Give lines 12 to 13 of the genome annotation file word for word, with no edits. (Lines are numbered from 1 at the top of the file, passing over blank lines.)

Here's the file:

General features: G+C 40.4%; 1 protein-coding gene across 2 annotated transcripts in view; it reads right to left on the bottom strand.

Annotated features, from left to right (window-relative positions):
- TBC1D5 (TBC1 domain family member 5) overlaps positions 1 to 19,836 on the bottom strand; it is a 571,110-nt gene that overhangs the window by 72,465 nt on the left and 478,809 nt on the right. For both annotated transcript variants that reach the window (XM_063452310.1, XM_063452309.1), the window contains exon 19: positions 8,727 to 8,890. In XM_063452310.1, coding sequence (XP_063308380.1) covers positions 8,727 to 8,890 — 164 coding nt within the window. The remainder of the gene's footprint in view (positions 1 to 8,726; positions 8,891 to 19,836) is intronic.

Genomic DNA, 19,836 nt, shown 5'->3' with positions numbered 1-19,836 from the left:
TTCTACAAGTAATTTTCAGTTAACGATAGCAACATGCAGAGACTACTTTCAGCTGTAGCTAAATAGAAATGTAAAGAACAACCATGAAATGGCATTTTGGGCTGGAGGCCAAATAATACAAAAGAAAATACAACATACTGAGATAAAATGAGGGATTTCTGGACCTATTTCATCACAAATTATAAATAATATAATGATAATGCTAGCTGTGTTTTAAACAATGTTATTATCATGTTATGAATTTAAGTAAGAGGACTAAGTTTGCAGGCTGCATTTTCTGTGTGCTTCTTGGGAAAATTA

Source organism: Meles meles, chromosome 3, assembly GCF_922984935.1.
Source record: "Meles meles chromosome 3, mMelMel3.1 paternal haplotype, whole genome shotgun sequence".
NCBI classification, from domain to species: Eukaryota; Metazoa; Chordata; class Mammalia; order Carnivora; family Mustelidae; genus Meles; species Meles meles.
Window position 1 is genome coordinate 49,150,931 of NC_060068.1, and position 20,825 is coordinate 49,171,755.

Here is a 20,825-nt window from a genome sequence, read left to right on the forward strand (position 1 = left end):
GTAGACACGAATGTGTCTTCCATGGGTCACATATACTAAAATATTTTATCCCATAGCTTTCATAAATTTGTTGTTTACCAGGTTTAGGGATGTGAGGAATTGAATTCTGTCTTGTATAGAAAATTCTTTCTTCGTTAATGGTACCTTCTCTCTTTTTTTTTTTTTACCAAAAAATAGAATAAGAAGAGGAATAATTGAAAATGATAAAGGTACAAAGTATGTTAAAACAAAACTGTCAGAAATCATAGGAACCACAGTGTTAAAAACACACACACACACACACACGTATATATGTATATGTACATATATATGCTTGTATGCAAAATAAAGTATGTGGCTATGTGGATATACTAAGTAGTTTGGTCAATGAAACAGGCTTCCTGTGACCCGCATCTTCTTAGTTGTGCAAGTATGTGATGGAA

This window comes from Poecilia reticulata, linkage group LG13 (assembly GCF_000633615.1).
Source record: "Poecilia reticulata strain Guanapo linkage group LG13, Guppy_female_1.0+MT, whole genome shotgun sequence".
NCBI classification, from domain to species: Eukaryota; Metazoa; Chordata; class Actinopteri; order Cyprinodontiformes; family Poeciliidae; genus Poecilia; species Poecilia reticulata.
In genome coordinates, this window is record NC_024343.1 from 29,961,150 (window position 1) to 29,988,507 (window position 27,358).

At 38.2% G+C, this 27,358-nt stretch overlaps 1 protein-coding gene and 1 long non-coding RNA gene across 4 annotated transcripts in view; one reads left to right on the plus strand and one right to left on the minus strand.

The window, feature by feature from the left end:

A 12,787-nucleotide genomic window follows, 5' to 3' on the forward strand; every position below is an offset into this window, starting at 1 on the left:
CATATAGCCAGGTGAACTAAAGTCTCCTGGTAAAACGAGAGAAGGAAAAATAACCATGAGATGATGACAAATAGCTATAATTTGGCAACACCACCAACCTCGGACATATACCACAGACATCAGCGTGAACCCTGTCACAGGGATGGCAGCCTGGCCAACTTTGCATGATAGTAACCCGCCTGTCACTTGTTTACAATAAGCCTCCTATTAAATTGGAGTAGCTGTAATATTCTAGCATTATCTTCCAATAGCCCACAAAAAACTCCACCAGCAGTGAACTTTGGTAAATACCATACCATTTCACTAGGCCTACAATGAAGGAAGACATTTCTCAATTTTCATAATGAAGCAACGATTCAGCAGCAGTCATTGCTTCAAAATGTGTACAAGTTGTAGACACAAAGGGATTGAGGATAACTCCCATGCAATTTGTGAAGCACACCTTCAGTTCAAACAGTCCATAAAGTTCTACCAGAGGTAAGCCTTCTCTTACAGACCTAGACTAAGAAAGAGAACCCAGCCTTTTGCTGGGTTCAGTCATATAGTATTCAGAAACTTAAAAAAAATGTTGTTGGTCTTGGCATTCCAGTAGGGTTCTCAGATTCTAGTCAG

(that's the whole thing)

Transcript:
This window comes from Poecilia reticulata, linkage group LG13 (assembly GCF_000633615.1).
Source record: "Poecilia reticulata strain Guanapo linkage group LG13, Guppy_female_1.0+MT, whole genome shotgun sequence".